Manchester 2-5 (0-0 Heartland)

Rose-Hulman 4-3 (0-0 Heartland)

Trine 9-2 (0-0 Michigan Intercollegiate)

Wabash 6-2 (0-0 North Coast)

NAIA

Bethel 19-7 (2-1 Crossroads)

Calumet of Saint Joseph 3-11 (0-0 Chicagoland)

Goshen 7-11 (2-1 Crossroads)

Grace 6-10 (1-3 Crossroads)

Huntington 5-7 (3-0 Crossroads)

Indiana Tech 11-5 (0-0 Wolverine-Hoosier)

Indiana Wesleyan 10-9 (3-0 Crossroads)

Indiana University-Kokomo 12-10 (5-1 River States)

Indiana University South Bend 7-9 (0-0 Chicagoland)

Indiana University Southeast 18-1 (6-0 River States)

Marian 10-9 (0-3 Crossroads)

Saint Francis 9-10 (0-3 Crossroads)

Taylor 13-5 (1-2 Crossroads)

Junior College

Ancilla Chargers 5-10 (0-0 Michigan Community)

Ivy Tech Northeast 6-5

Vincennes 10-5 (0-0 Mid-West)

CLAYWOESTEIUS20

Clay Woeste makes a throw for the 2020 Indiana Univesity Southeast baseball team. The New Albany-based Grenadiers were 18-1 when the season came to a sudden halt because of concerns about the Coronavirus (COVID-19). (Indiana University Southeast Photo)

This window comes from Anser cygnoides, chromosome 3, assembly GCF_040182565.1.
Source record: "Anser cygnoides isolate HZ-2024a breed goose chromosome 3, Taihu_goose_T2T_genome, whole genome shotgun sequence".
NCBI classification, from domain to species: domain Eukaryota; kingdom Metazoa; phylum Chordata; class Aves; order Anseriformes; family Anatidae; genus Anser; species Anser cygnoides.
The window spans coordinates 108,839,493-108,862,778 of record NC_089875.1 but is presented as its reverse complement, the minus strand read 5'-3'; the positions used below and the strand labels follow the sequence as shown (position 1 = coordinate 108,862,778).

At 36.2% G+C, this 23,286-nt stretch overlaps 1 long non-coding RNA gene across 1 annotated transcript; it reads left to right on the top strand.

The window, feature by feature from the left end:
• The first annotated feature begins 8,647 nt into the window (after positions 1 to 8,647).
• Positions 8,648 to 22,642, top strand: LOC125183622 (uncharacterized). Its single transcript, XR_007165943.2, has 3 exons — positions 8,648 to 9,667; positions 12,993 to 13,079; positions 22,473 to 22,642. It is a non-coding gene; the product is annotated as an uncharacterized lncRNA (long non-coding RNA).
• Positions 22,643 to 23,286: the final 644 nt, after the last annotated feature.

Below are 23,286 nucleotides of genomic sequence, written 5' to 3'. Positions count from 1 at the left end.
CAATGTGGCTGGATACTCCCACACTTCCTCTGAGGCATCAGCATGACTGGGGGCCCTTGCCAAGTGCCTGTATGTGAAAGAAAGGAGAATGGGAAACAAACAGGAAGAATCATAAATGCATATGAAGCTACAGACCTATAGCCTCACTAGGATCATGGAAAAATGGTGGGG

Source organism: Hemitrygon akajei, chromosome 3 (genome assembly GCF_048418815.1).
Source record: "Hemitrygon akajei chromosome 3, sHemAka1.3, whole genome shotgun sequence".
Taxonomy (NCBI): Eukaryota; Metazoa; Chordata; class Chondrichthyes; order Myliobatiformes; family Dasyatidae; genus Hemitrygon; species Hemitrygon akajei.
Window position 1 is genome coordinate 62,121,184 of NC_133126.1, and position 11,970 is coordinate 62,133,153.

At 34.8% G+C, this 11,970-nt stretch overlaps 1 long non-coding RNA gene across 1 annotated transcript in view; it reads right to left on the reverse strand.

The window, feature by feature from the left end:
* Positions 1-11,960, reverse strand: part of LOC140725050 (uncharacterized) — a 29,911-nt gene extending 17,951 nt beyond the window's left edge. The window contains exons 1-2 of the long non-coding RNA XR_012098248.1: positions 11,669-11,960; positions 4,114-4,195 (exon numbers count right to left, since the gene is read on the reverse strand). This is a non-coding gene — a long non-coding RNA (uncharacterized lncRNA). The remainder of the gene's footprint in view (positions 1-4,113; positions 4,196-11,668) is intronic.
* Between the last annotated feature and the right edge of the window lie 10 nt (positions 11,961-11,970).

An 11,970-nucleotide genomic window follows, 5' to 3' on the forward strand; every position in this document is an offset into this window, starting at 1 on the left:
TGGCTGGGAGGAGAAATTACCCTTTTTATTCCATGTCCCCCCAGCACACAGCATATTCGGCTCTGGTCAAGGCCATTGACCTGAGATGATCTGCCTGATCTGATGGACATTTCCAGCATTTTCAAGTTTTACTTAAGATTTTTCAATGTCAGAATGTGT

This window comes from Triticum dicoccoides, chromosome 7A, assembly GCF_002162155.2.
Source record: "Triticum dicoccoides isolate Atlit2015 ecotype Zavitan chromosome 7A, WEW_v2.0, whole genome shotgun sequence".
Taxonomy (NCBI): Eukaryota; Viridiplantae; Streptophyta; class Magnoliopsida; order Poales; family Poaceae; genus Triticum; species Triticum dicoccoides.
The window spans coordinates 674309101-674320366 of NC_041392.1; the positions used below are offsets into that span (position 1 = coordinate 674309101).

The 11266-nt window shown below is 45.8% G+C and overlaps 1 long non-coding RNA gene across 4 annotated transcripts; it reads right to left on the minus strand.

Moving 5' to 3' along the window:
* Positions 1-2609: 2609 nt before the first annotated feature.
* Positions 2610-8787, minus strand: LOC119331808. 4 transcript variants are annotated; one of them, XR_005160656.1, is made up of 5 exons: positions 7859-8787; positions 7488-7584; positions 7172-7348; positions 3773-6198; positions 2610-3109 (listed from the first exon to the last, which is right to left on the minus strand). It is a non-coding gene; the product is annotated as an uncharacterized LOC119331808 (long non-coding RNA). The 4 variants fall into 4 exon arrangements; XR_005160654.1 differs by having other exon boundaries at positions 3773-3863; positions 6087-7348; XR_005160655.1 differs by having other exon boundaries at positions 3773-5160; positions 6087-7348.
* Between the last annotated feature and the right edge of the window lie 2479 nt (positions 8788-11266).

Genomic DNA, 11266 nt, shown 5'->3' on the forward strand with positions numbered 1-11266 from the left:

BETHELUNIVERSITYBASEBALL2020

Bethel University (Mishawaka, Ind.) celebrates one of its 2020 baseball victories. The Pilots went 19-7 in 2019-20. The season was shortened when the NAIA shut down because of the Coronavirus (COVID-19) pandemic. (Bethel University Photo)

 

Northridge, Evansville graduate Troyer to play independent pro baseball

RBILOGOSMALL copy

By STEVE KRAH

http://www.IndianaRBI.com

Sam Troyer has changed his swing to add more power and he’s taking it into pro baseball.

A graduate of Northridge High School in Middlebury, Ind. (2015), and the University of Evansville (2019), Troyer has been added to the roster of the independent United Shore Professional Baseball League’s Birmingham Bloomfield Beavers. The USPBL plays all its games at Jimmy John’s Field in Utica, Mich., a northern suburb of Detroit.